Sachin Tendulkar’s bat is too heavy

Spiro Zavos Columnist

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    Indian batsman Sachin Tendulkar nicks a delivery from Australian bowler Brett Lee - AAP Image/Julian Smith
    The Extra Cover section in the Sun-Herald had an interesting paragraph on the weight of Sachin Tendulkar’s bat.

    According to Stuart Kranzbuhler, Tendulkar uses a bat that weighs 3lb 40z (1.51kg) and “the average Aussie guys use maybe 2lb 9oz (1.1kg) and Jacob Oram’s got the heaviest bat we make, about 2lb 12oz (1.2kg)”.

    Oram is a huge man, easily big enough to play second row for the All Blacks. Tendulkar is small (a couple of centimetres shorter than the small Don Bradman) and quite thick-set. But it is ludicrous that he uses a bat that is over a pound heavier than Bradman’s bat (2lb 3oz) and significantly heavier than that used by Oram, who is over a foot taller than he is.

    Tendulkar could argue that over 11,000 test runs and 37 test centuries are powerful arguments in favour of the huge blockbusters he uses. But I would argue that he probably would have an even more imposing record with a lighter bat. The ‘evidence’ for this was there during Tendulkar’s second inning in the Melbourne test.

    Tendulkar came in and immediately took the attack to the Australians, who were pitching the ball up to him. Then Brett Lee fired a couple of bouncers which Tendulkar tried to swing away to the boundary. He was late in his shots. When Lee bowled a sucker ball, shortish and wide of the off-side, Tendulkar was late again on his attempted cut and managed only to snick the ball for a caught behind.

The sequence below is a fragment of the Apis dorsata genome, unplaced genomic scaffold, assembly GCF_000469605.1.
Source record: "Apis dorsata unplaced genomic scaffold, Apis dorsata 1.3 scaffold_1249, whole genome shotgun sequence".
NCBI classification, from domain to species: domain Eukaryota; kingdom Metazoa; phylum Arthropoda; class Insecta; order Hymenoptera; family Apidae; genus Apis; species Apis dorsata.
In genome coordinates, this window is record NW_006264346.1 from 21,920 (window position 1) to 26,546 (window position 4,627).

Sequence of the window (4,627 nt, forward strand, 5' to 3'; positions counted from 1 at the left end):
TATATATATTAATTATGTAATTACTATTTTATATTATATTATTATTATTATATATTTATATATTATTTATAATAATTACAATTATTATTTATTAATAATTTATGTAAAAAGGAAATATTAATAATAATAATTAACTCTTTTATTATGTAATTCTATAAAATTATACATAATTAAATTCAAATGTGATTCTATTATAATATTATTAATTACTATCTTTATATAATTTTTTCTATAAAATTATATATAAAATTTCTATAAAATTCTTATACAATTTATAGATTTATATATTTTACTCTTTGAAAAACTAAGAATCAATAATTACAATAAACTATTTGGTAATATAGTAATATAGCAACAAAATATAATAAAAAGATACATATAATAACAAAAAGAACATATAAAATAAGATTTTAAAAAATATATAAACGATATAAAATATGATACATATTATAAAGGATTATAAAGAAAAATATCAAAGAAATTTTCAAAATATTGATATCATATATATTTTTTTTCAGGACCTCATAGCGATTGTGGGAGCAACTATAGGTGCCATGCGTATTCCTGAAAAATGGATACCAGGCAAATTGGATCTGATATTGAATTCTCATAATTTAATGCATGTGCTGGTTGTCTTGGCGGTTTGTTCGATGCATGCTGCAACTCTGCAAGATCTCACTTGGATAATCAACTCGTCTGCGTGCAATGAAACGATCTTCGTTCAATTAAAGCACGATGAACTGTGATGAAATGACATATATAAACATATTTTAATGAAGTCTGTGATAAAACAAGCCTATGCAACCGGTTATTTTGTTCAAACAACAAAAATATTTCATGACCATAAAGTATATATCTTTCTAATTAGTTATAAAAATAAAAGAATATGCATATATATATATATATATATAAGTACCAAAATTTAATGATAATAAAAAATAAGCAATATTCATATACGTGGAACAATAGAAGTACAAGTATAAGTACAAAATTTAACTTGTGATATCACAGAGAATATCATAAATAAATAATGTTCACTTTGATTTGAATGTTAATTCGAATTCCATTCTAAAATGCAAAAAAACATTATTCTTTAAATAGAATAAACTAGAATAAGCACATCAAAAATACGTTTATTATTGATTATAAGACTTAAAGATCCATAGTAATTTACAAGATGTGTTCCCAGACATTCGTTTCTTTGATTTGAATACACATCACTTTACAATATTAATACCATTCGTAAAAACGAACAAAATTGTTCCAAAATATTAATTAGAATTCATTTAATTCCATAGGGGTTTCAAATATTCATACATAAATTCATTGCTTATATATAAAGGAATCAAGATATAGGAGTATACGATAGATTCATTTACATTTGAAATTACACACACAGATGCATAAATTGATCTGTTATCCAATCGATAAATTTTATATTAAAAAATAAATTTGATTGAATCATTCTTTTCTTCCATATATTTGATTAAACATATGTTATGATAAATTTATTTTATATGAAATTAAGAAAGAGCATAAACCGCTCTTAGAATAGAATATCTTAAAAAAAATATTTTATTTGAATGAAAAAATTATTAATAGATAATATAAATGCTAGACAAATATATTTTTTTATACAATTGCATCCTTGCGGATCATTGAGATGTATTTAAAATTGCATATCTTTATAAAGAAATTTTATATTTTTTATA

Over the years watching Tendulkar you see plenty of evidence of the power he gets from hitting through the ball on either side of the wicket with the full face of the bat. He can push a ball back past the bowler and the ball races away to the boundary. That heavy bat with its huge 30mm edges, compared with the 8 mm of the Bradman bats, gives the ball a great clunk when the full face of the blade is presented. There is also the fact, too, that the heavy blade and the thick, New York steak edges, spreads the sweet spot all over the bat, in contrast to the middle of the blade some centimetres from the toe as in the Bradman bat.

    However, I’ve noticed that Tendulkar often misses with his cross bat shots, the cuts and the hooks that were easy pickings for Don Bradman. To me the reason for this is obvious. The bat Tendulkar uses is just too heavy to get up and then through with his cross bat to deal with the shorter deliveries. Unlike say Brian Lara or Don Bradman, Tendulkar does not make a huge number of massive double centuries.  Again, I believe that the heavy bat just gets too heavy over the course of a long innings and he makes a mistake of timing he might not have made with a lighter bat.

    Most batsmen up to the last twenty years or so preferred to use bats that were considerably under 3lb in weight. Graeme Hick and Clive Lloyd started the trend towards the really heavy bat. Hick developed a technique that was pioneered by Tony Greig of raising his bat well before the ball was bowled as a way of adjusting his back lift to the greater bat weight. A ‘flat wicket bully,’ Hick scored well over a hundred centuries in first class cricket but failed in test cricket. He found it difficult to cope with the rising ball. The reason for this, it seemed to me, was that he could not get his bat into line with cross bat shots, even though he had already done his back lift.

    Tendulkar is a much better batsman than Hick. But he has something of the same problem with his cross bat shots (but not as bad) as Hick did. How good would Tendulkar be, even now in the twilight of his career, if he started using a much lighter, average weight (2lb 8oz) bat? As it is now, he is using a broadblade in a contest that really requires a rapier.

    Spiro Zavos
    Spiro Zavos

    Spiro Zavos, a founding writer on The Roar, was long time editorial writer on the Sydney Morning Herald, where he started a rugby column that has run for nearly 30 years. Spiro has written 12 books: fiction, biography, politics and histories of Australian, New Zealand, British and South African rugby. He is regarded as one of the foremost writers on rugby throughout the world.

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